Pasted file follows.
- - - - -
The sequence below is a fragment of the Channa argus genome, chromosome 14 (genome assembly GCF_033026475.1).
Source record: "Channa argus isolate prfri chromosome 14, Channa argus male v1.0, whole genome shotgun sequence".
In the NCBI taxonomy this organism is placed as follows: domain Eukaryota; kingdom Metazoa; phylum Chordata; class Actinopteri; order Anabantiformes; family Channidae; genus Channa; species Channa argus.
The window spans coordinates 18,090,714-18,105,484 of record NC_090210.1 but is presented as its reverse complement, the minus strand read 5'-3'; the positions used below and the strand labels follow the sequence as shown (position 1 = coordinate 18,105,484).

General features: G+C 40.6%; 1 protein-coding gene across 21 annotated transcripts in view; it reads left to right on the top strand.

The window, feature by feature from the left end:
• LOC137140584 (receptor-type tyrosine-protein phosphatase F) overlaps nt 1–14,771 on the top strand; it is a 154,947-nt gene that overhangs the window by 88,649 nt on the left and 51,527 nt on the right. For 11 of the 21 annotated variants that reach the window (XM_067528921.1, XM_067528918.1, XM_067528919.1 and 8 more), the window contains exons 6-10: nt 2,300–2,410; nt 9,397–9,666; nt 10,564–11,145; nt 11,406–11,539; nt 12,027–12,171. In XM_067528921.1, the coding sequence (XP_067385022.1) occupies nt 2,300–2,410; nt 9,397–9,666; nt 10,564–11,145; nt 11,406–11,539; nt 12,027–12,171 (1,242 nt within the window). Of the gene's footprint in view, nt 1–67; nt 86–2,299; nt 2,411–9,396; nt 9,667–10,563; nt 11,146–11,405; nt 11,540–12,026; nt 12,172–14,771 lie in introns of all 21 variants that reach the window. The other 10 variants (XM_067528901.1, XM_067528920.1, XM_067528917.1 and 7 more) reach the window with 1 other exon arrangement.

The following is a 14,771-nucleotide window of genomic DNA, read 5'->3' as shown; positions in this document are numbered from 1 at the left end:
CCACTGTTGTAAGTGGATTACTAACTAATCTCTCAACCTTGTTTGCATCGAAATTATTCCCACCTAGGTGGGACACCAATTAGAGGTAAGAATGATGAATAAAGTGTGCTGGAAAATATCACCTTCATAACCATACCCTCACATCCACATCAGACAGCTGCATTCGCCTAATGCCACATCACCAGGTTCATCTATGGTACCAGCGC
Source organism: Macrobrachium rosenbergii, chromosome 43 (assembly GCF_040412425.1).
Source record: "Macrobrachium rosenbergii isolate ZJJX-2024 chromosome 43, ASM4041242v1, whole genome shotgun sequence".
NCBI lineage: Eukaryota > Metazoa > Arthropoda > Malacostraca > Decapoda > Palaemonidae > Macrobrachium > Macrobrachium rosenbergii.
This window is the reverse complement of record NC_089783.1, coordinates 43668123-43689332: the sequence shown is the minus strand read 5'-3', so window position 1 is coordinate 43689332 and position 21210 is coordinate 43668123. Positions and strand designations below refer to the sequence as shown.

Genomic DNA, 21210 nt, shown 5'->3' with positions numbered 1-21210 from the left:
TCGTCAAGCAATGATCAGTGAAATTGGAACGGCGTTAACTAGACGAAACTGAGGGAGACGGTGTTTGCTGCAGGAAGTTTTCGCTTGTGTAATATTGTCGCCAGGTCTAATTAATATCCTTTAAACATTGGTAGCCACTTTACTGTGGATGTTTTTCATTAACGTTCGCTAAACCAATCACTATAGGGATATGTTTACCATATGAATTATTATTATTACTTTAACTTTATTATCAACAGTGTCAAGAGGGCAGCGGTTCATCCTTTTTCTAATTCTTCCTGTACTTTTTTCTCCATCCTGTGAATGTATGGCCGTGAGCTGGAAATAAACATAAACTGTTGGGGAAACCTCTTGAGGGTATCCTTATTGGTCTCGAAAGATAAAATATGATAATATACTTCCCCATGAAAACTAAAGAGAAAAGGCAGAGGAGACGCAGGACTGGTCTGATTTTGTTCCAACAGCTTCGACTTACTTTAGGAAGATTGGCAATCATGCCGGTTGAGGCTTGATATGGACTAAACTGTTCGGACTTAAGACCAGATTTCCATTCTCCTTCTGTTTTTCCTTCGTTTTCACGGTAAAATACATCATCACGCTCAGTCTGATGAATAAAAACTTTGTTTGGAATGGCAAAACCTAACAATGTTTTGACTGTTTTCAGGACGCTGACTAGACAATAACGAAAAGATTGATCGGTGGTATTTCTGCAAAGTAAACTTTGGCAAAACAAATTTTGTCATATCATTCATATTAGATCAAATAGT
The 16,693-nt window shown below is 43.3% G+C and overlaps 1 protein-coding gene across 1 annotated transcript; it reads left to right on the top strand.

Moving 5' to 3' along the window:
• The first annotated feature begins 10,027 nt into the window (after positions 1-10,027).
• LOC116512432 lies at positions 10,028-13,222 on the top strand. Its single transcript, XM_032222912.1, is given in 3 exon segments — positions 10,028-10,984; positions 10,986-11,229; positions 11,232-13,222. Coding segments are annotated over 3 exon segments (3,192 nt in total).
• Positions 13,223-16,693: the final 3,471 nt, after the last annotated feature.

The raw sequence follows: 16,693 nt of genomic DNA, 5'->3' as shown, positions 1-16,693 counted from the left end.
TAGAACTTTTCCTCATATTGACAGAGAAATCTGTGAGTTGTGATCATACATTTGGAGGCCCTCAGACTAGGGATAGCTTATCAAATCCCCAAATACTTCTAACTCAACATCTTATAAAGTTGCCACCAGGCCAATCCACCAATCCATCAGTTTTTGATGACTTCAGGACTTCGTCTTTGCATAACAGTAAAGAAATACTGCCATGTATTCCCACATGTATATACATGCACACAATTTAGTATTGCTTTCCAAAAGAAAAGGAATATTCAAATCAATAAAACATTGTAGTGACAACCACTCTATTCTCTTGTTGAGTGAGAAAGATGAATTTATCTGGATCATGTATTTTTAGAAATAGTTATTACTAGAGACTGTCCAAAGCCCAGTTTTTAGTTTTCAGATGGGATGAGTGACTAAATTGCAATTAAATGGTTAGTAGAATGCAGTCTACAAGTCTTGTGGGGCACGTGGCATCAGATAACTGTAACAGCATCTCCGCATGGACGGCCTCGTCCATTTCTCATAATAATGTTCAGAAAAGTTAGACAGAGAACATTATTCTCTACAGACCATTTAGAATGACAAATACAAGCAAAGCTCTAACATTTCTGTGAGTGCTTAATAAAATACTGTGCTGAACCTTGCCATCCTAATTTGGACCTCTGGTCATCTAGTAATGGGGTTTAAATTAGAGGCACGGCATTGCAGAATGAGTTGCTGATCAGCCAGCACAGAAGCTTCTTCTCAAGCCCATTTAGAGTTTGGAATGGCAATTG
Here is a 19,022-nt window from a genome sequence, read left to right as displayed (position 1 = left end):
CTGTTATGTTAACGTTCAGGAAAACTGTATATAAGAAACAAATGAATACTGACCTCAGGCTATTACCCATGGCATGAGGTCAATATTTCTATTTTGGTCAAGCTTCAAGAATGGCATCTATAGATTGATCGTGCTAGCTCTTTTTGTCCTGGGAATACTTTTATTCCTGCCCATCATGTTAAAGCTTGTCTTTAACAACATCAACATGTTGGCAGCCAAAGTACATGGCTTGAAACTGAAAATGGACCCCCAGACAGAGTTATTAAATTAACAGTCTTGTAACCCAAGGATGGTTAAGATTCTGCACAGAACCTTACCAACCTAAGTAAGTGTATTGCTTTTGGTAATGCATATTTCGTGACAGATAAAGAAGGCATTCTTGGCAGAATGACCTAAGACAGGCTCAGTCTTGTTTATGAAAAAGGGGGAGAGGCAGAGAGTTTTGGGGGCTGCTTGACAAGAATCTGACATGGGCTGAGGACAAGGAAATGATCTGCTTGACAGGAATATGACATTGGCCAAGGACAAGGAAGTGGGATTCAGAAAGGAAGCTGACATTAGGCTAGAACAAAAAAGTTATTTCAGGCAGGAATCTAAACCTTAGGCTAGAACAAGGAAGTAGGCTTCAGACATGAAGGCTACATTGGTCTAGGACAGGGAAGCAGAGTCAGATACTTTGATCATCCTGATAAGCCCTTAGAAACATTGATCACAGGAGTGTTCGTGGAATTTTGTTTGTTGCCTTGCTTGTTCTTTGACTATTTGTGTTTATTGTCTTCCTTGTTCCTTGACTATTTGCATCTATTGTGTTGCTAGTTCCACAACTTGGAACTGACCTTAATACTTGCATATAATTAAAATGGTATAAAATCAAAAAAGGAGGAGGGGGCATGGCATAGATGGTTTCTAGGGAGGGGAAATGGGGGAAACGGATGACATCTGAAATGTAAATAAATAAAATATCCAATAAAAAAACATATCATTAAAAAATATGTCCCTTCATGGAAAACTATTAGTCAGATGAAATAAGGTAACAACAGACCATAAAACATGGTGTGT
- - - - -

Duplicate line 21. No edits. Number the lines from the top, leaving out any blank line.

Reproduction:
The raw sequence follows: 16,693 nt of genomic DNA, 5'->3' as shown, positions 1-16,693 counted from the left end.